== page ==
RICHMOND, Va. (AP) — A federal investigator said Wednesday that he believes Maurice Jones, who is serving as Virginia Secretary of Commerce and Trade, did not knowingly break any federal laws when he helped run a federal housing agency and was ill-served by his staff.
U.S. Department of Housing and Urban Development Inspector General David A. Montoya testified before a U.S. House subcommittee. He provided details on an investigation his office conducted into emails sent on behalf of Jones last year when he was the was the second most senior official at HUD.
Jones was deputy secretary when emails were sent on his behalf to 1,000 recipients, including 46 of his own employees, asking them to contact several U.S. senators and encourage them to vote in favor of a budget bill, according to a draft copy of a report done by the inspector general's office.
The report found that Jones violated the department's internal policy and appeared to have violated federal anti-lobbying and personnel laws.
But Montoya said Wednesday that Jones received bad advice from his staff and did not break any rules on purpose.
"He was hoping and depending on his staff ... to properly advise him. I think that's where the failure here is," said Montoya. "Quite frankly, we found nothing in this that would suggest to us that it was his fault, per se."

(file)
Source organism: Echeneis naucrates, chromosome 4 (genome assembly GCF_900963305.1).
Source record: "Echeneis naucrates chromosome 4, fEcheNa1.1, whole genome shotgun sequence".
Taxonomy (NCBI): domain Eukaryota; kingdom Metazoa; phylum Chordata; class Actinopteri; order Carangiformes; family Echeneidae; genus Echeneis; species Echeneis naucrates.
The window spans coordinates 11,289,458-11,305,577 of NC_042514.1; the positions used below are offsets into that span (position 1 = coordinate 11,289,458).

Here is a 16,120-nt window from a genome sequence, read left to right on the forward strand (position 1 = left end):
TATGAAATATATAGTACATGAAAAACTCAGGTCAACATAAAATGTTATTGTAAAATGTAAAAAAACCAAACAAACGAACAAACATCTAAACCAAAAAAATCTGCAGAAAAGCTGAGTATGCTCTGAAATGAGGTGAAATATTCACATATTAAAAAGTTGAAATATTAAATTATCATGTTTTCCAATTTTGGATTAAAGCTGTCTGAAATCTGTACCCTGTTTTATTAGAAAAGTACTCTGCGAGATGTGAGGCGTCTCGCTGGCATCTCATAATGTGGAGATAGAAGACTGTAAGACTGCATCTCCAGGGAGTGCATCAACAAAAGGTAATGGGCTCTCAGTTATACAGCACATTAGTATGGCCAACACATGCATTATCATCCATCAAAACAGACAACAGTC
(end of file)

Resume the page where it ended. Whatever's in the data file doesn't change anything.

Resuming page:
Montoya's comments largely echoed what Jones has said about the matter. In a written statement yesterday, Jones, the former publisher of the Virginia Pilot newspaper, said he "would never intentionally violate the laws, policies or codes of conduct that govern public officials."
The Department of Justice has declined to open a criminal investigation into the emails. Montoya's office also forwarded its findings to the General Accountability Office and the Office of Special Counsel, which oversees federal personnel matters.
Montoya largely singled out senior level staffer Elliot Mincberg for giving Jones poor counsel and then trying to impede the federal investigation into the emails. Mincberg did not respond to requests for comment.
News of the report led the Virginia House of Delegates to postpone a vote Tuesday on Jones' appointment as Democratic Gov. Terry McAuliffe's pick for commerce secretary. The vote was postponed again Wednesday.